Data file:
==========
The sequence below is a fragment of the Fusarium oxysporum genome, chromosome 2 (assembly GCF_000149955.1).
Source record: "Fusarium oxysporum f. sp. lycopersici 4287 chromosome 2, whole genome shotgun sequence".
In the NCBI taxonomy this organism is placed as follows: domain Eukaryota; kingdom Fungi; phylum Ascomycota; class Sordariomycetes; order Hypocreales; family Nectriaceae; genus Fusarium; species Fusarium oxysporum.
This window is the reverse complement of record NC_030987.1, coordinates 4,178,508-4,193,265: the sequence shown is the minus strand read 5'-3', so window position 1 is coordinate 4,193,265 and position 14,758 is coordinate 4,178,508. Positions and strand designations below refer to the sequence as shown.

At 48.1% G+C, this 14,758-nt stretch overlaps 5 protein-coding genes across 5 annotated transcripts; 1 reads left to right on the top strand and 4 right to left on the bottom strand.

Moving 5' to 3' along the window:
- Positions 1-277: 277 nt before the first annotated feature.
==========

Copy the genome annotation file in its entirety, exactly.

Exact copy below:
The sequence below is a fragment of the Fusarium oxysporum genome, chromosome 2 (assembly GCF_000149955.1).
Source record: "Fusarium oxysporum f. sp. lycopersici 4287 chromosome 2, whole genome shotgun sequence".
In the NCBI taxonomy this organism is placed as follows: domain Eukaryota; kingdom Fungi; phylum Ascomycota; class Sordariomycetes; order Hypocreales; family Nectriaceae; genus Fusarium; species Fusarium oxysporum.
This window is the reverse complement of record NC_030987.1, coordinates 4,178,508-4,193,265: the sequence shown is the minus strand read 5'-3', so window position 1 is coordinate 4,193,265 and position 14,758 is coordinate 4,178,508. Positions and strand designations below refer to the sequence as shown.

At 48.1% G+C, this 14,758-nt stretch overlaps 5 protein-coding genes across 5 annotated transcripts; 1 reads left to right on the top strand and 4 right to left on the bottom strand.

Moving 5' to 3' along the window:
- Positions 1-277: 277 nt before the first annotated feature.